The first step towards slowing global warming is to stop working, says Colin Tudge in these extracts from his new essay for the Idler 81, Nov/Dec 2021
As Oscar Wilde famously observed, “Work is the curse of the drinking classes.” Good one (as usual). Very arch. But with a little tweaking, Oscar’s joke becomes a profound truth that we should all impress upon the world’s leaders. The work ethic – which sees hard work for its own sake as a prime virtue, and drives the present, ultra-competitive, ultra-productive, neoliberal “growth economy” – has become the curse of humanity and is threatening all life on Earth.
The idea behind the growth economy – that we should strive constantly to grow richer, supposedly to raise our “standard of living” – is grotesquely off-beam. As E F Schumacher (author of Small is Beautiful) might have said, such an approach is no longer appropriate. For our own sake and for that of the planet, we need to take our foot off the accelerator and produce less.
We can learn this from biology. Thus we find that other animals work as hard as they need to but no harder. True, some unfortunate creatures are obliged to work hard. Small, warm-blooded animals like shrews rapidly lose heat and so must toil with Stakhanovite zeal to find enough worms and beetles to fuel their fevered metabolisms. But lions, on the other hand, are big and stay warm easily. Plus they eat meat, rich in protein and calories, so – when things are going well – they can afford to be wonderfully lazy, only hunting every few days, and sleeping for up to 20 hours.
Today, as everyone halfway sensible knows (even if many world and financial leaders do not), the age of insouciant, super-energetic, super-productive agriculture and all the industrial superstructure that’s been built on it, must end. The Earth itself is collapsing. The super-competitive economy that obliges us to compete for more and more resource and wealth must end with it. The work ethic that drives the whole frantic, materialist, global competition, and especially the mindset that makes a virtue of this, is no longer appropriate.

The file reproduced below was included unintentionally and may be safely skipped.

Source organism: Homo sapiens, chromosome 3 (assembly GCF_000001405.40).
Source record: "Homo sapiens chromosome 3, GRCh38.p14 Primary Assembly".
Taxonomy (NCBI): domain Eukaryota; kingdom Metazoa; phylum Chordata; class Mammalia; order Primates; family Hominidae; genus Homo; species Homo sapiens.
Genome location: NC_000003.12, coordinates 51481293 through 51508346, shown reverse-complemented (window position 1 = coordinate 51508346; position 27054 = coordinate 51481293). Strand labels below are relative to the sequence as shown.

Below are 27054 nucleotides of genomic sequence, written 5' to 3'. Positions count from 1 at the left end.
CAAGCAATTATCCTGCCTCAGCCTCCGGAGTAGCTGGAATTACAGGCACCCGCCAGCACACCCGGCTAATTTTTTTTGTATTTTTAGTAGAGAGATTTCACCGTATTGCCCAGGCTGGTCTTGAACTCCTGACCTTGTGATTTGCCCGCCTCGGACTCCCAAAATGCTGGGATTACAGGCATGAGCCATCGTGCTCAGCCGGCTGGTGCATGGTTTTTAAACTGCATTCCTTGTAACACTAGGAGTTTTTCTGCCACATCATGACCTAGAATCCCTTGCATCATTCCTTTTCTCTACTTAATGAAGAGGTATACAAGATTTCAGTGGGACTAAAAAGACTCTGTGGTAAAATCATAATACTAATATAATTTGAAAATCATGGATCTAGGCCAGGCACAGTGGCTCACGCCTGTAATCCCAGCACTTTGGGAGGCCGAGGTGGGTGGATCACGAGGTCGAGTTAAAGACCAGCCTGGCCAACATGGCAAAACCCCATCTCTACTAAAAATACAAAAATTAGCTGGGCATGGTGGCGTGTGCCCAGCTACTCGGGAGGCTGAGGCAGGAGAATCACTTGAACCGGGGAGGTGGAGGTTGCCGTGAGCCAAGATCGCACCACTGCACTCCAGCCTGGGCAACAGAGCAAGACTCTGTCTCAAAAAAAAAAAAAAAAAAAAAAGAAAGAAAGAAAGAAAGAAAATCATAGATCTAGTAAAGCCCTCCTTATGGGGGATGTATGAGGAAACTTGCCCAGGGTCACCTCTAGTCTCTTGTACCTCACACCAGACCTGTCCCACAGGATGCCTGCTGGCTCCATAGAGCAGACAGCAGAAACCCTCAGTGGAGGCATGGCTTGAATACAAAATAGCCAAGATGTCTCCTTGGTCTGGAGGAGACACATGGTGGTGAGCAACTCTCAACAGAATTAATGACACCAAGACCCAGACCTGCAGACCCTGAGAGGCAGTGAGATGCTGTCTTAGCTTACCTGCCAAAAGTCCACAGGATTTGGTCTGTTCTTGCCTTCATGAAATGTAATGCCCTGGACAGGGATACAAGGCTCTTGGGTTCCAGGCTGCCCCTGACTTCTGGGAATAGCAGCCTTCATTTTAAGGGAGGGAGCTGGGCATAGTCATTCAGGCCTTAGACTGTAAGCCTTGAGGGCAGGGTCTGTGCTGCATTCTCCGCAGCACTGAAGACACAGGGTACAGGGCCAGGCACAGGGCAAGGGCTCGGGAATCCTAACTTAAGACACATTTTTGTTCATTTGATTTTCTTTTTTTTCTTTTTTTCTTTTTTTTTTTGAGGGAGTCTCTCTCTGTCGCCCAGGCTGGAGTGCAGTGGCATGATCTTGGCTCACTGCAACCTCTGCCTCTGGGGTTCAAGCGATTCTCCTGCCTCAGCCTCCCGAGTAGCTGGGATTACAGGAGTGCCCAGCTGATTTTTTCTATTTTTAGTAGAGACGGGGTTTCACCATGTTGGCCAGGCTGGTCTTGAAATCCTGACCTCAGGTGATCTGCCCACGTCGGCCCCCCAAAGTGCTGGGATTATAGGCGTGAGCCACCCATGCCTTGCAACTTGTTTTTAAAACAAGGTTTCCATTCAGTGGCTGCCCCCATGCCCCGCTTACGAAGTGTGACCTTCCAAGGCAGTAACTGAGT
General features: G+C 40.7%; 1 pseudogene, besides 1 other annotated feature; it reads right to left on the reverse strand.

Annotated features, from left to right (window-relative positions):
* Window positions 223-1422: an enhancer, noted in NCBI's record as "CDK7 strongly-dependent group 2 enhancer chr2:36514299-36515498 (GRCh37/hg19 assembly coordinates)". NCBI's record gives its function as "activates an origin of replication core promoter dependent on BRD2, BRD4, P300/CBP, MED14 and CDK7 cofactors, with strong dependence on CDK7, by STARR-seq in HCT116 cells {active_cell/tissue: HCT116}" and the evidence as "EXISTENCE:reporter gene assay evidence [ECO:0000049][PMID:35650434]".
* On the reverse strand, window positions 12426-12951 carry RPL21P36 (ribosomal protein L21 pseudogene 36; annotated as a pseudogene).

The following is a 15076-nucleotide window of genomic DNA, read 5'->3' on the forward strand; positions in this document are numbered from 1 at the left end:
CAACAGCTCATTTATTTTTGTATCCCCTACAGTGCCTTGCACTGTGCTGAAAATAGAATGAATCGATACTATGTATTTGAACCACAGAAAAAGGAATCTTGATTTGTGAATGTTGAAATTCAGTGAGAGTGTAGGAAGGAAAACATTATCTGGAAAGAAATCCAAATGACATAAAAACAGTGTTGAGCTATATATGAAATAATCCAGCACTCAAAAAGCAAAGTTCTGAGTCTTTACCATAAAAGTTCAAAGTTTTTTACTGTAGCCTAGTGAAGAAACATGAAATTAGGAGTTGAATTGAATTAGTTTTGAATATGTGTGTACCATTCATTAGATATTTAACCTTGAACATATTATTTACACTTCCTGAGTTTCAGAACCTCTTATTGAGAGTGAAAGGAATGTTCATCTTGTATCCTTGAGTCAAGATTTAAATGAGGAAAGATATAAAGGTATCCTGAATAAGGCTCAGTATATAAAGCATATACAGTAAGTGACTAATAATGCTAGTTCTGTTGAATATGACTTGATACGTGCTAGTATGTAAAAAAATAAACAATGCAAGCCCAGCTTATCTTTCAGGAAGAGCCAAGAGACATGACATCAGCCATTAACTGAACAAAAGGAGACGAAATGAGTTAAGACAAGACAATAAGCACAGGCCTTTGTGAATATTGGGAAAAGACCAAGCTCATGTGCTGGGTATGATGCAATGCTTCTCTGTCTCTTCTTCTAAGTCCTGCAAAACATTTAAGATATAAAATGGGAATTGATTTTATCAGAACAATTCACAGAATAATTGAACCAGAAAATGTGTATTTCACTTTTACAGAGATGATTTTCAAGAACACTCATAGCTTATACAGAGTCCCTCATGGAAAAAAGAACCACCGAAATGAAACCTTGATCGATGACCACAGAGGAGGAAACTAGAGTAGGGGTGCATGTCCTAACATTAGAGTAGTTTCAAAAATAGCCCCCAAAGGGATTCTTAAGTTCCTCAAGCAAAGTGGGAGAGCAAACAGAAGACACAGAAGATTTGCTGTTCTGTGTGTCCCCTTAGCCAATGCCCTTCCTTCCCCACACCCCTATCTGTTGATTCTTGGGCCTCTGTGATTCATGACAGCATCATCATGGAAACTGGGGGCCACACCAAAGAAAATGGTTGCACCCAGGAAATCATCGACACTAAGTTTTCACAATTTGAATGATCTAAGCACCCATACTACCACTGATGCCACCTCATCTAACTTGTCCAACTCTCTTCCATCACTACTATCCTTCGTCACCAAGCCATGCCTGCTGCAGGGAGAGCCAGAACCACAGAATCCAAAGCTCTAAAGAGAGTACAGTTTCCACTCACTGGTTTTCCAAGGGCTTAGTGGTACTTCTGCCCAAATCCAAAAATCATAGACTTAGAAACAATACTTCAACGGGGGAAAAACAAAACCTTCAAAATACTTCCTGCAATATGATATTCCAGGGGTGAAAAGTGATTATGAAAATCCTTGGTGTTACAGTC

We need to replace the growth economy not simply with a no-growth economy but with a minimalist economy. This requires new economic structures and, most of all, a new mindset. Instead of asking “What’s the most we can get away with?” we should ask: “What’s the least we need to do to achieve personal fulfilment and a reasonable deal for everyone, and to look after the natural world?”
If they seriously addressed this question, then the richer countries at least, including all the G7 and most of the G20, would surely find they could live well on half or in some cases 100th of what we consume now, and that no one need be deprived, if their economies were more egalitarian. That is what we need to aim for.
These extracts come from a longer piece in Idler 81, Nov/Dec 2021
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